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Thread: What the difference between a lighting contactor and a relay ??

  1. #1
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    What the difference between a lighting contactor and a relay ??

    What is the differences beteween a lighting contactor and a relay contactor???

    Are the lighting contactors more robust?? durable??

    Are enerizing coils quieter??

    Can you interchange the two?? I have often used a normal relay for lighting controls, can I use a lighting contactor for motor controls???

    Thank you for you time Dennis

  2. #2
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    I was taught that they both served the same function except that they were consider relays up to 10a and contactors above 10a.
    But from practical experience that definition doesn't work at all. I believe that electrically they do basically the same thing.
    I started to dig a little but haven't been able to quickly sort it out but I am strongly suspect that it may be found in the UL listing of the devices and the testing requirements. I would be concerned about how the relay is being applied and if it is UL listed for the application. There may be an ussie with withstand ratings should there be a fault down stream.
    I suspect that relays are not made as robust and a lighter in construction which may allow them to be faster. If that's a big advantage I'm not sure if that is of great importance in an general application or not.

  3. #3
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    I thought that a lighting contactor was only listed for lighting applications, but that a relay, or a general purpose contactor could be used for any application within its rating.

  4. #4
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    Quote Originally Posted by rt66electric View Post
    What is the differences beteween a lighting contactor and a relay contactor???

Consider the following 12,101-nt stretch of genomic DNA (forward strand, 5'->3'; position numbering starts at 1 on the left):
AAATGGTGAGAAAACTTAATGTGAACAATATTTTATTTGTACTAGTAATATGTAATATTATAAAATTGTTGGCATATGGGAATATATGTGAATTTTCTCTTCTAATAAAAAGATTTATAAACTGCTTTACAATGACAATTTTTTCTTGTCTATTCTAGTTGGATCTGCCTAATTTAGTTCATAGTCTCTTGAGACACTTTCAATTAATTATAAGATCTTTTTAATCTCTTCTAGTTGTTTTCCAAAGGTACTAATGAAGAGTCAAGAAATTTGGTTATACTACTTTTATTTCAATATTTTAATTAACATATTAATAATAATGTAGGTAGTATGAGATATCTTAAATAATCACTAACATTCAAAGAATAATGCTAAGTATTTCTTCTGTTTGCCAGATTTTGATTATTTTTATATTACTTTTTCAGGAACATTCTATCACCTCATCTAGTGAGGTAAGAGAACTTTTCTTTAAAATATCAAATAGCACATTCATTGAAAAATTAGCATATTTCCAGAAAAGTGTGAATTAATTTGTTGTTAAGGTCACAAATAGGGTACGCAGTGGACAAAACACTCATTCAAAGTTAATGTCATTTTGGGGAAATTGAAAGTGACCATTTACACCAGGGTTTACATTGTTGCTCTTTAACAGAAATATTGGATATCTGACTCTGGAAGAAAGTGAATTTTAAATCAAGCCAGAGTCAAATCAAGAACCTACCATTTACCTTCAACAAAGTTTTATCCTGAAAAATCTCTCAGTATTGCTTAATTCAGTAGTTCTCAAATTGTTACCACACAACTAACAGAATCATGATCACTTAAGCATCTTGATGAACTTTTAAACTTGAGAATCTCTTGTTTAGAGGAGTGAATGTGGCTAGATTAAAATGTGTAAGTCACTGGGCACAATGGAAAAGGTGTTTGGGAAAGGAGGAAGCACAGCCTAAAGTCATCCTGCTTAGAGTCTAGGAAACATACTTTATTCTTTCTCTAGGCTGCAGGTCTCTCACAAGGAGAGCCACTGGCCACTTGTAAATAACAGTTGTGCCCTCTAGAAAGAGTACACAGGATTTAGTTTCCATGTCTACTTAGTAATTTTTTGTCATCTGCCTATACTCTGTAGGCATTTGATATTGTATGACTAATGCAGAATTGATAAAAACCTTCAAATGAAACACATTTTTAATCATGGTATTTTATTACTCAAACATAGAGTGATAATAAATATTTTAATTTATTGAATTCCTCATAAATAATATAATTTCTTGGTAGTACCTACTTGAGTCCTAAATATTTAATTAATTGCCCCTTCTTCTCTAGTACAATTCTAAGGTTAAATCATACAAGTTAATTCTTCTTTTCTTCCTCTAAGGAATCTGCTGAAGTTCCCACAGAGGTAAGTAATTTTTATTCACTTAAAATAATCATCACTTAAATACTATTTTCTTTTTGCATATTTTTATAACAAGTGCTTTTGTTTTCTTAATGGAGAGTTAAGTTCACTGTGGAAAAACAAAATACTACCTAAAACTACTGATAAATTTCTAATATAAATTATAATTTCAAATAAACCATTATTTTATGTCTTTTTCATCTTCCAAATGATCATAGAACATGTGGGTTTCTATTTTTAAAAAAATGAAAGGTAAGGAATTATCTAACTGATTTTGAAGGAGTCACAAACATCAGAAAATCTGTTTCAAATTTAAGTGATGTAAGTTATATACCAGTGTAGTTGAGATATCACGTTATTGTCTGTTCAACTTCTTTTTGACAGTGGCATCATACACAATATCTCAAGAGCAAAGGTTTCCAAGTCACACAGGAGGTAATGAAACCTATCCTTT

Are the lighting contactors more robust?? durable??

    Are enerizing coils quieter??

    Can you interchange the two?? I have often used a normal relay for lighting controls, can I use a lighting contactor for motor controls???

    Thank you for you time Dennis
    A lighting contactor is a specific case of a relay.

  5. #5
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    It is in the listing / testing requirements. "Relays" are intended for "Pilot Duty", meaning they are not expected to switch loads with high inrush and/or low power factor. "Contactors" are, plus contactors have a higher expectation of over load capacity. Relays on the other had are expected to be capable of a much higher duty cycle than contactors, and a typical relay electrical life span for the contacts is 10 million operations, where a contactor would be 1 million. So it's a trade off.

    In contactors, the difference between a lighting contactor and a motor contactor is mostly just the ratings of the contacts; the same set of contacts will show a higher amp rating in a lighting contactor than in a motor contactor. So you can always use a motor contactor for lighting, but not the other way around unless you derate it, and unless the mfr shows the motor switching rating, you have no way of knowing by how much. There are also latching contactors for lighting, something you would never do for motors and with some electrically held lighting contactors, the coils are made to be extra quiet in case they are mounted in a living space. You don't want coil hum to be amplified by walls. That makes the coils a little more expensive to make. Because motor contactors are usually controlling noisy machines anyway, nobody worries about that.
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